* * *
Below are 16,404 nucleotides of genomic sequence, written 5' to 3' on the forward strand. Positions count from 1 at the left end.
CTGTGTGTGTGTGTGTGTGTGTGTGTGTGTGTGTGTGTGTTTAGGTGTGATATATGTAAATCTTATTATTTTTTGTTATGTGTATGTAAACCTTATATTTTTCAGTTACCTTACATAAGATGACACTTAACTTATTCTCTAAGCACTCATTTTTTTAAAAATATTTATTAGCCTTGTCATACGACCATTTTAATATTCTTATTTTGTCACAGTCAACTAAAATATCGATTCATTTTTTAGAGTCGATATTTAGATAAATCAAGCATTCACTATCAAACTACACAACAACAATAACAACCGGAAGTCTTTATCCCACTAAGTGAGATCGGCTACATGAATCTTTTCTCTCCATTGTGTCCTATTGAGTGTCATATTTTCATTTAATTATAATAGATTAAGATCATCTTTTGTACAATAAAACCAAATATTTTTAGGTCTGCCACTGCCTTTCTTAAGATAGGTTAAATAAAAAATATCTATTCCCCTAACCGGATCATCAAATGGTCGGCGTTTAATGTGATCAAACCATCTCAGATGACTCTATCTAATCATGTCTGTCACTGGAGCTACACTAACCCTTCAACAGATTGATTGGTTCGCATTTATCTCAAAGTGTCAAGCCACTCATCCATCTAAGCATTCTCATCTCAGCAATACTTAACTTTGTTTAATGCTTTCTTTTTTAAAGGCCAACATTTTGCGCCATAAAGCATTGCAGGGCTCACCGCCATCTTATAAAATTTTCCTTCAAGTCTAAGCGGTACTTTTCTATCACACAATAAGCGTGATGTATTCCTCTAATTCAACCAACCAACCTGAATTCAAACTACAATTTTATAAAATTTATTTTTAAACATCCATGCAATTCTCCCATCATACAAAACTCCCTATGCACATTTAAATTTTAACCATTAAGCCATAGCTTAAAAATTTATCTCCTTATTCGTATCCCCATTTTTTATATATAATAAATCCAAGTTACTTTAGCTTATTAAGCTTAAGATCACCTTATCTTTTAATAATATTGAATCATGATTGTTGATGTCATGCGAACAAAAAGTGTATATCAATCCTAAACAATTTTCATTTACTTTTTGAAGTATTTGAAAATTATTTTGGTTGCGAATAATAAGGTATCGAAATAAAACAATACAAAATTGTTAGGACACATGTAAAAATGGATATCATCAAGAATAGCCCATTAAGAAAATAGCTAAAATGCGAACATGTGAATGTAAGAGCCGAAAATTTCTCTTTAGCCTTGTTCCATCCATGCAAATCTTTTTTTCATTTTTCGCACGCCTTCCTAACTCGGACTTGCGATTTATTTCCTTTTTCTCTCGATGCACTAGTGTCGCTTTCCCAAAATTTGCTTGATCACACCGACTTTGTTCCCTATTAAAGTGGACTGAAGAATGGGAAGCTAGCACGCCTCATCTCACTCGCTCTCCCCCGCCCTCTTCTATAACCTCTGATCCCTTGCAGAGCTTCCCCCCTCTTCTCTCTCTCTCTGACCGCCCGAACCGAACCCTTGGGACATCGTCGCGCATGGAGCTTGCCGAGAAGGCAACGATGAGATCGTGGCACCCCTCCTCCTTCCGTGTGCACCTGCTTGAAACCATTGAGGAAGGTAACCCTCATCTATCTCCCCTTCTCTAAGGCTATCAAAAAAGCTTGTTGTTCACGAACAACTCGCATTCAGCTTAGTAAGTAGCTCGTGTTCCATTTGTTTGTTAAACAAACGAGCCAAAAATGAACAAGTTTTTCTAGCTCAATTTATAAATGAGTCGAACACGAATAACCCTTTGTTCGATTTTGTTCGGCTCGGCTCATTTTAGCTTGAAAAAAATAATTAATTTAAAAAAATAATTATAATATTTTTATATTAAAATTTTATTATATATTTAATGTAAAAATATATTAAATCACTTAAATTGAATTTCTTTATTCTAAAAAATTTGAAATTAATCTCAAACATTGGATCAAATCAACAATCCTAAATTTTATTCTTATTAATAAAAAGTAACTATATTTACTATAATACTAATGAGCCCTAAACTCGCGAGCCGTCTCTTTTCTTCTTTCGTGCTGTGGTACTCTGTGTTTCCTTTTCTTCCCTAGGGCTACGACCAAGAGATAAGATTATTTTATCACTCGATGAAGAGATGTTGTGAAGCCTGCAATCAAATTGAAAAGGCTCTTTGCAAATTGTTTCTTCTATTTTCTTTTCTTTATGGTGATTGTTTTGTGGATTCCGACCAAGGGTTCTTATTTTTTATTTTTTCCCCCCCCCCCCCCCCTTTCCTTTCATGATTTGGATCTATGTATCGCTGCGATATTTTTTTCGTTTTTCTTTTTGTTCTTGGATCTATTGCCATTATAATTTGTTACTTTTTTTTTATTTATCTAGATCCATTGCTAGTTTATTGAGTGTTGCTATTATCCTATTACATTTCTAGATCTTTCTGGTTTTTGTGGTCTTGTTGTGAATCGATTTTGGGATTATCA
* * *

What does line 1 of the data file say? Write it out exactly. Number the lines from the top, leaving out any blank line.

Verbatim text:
Below are 16,404 nucleotides of genomic sequence, written 5' to 3' on the forward strand. Positions count from 1 at the left end.